Butt out on your bal­cony: T.O. re ghters

Cig­a­rettes start more res this year so far than in all of 2016

Metro Canada (Toronto) - - FRONT PAGE - May War­ren Metro | Toronto

Toronto fire­fight­ers are warn­ing about a spike in condo bal­cony fires but want more re­sources to get the mes­sage out.

Cig­a­rettes sparked about 25 bal­cony fires in the city last year, and al­ready there have been 27 so far this year.

“What we’re see­ing is that cig­a­rette butts are not be­ing dis­posed of prop­erly,” said Stephen Welowszky, di­vi­sion chief of pub­lic ed­u­ca­tion at Toronto Fire Ser­vices. “When you live in a highrise, it’s all those units around you. Things can hap­pen real quickly, so you don’t want to put your­self or any­one else in dan­ger.”

On Wed­nes­day an­other fire broke out on the bal­cony of a sev­enth-floor unit at Ade­laide Street West near John Street. Crews brought it un­der con­trol at about 7 a.m, and no one was hurt. Toronto Fire Ser­vices were still try­ing to de­ter­mine the cause.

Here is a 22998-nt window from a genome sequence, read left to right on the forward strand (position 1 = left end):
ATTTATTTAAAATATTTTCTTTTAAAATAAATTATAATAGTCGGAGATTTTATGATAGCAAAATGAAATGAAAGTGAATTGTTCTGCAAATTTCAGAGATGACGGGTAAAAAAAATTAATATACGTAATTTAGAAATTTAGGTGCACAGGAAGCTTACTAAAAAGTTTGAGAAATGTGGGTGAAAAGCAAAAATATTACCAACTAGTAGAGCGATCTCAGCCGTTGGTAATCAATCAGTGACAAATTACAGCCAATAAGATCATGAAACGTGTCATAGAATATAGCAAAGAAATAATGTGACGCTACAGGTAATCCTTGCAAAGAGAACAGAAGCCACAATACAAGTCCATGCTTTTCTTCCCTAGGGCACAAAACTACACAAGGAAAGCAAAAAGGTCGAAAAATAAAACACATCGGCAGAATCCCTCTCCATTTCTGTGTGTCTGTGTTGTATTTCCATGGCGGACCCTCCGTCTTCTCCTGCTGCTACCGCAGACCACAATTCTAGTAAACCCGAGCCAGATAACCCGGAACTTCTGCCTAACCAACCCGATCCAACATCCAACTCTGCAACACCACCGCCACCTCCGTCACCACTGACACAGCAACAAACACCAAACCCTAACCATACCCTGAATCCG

Welowszky said the ser­vice is go­ing door-to-door in Toronto Com­mu­nity Hous­ing build­ings this month as part of a public­safety cam­paign on bal­cony smok­ing and other is­sues.

But as the city builds higher, the chal­lenges grow too.

“You can imag­ine if we had a fire on the 30th floor and our crews had to go up 30 sto­ries in the stair­well, that’s go­ing to add time on to our abil­ity to reach that fire,” he said.

Condo tow­ers are also a prob­lem for paramedics. A 2016 study from re­searchers at St. Michael’s Hos­pi­tal found that the higher the floor peo­ple lived in, the less of a chance they had to sur­vive a heart at­tack.

Welowszky said pub­lic ed­u­ca­tion is key to pre­vent­ing fires.

“We are the most di­verse city prob­a­bly in the world. To reach out to all the dif­fer­ent peo­ple that live in this city, if there’s lan­guage bar­ri­ers, it’s very dif­fi­cult,” he said.

“Any­thing that we can do re­source-wise to ex­pand our ed­u­ca­tion cam­paigns ... to reach all of the cit­i­zens in a mean­ing­ful way, that would cer­tainly go a long way.”

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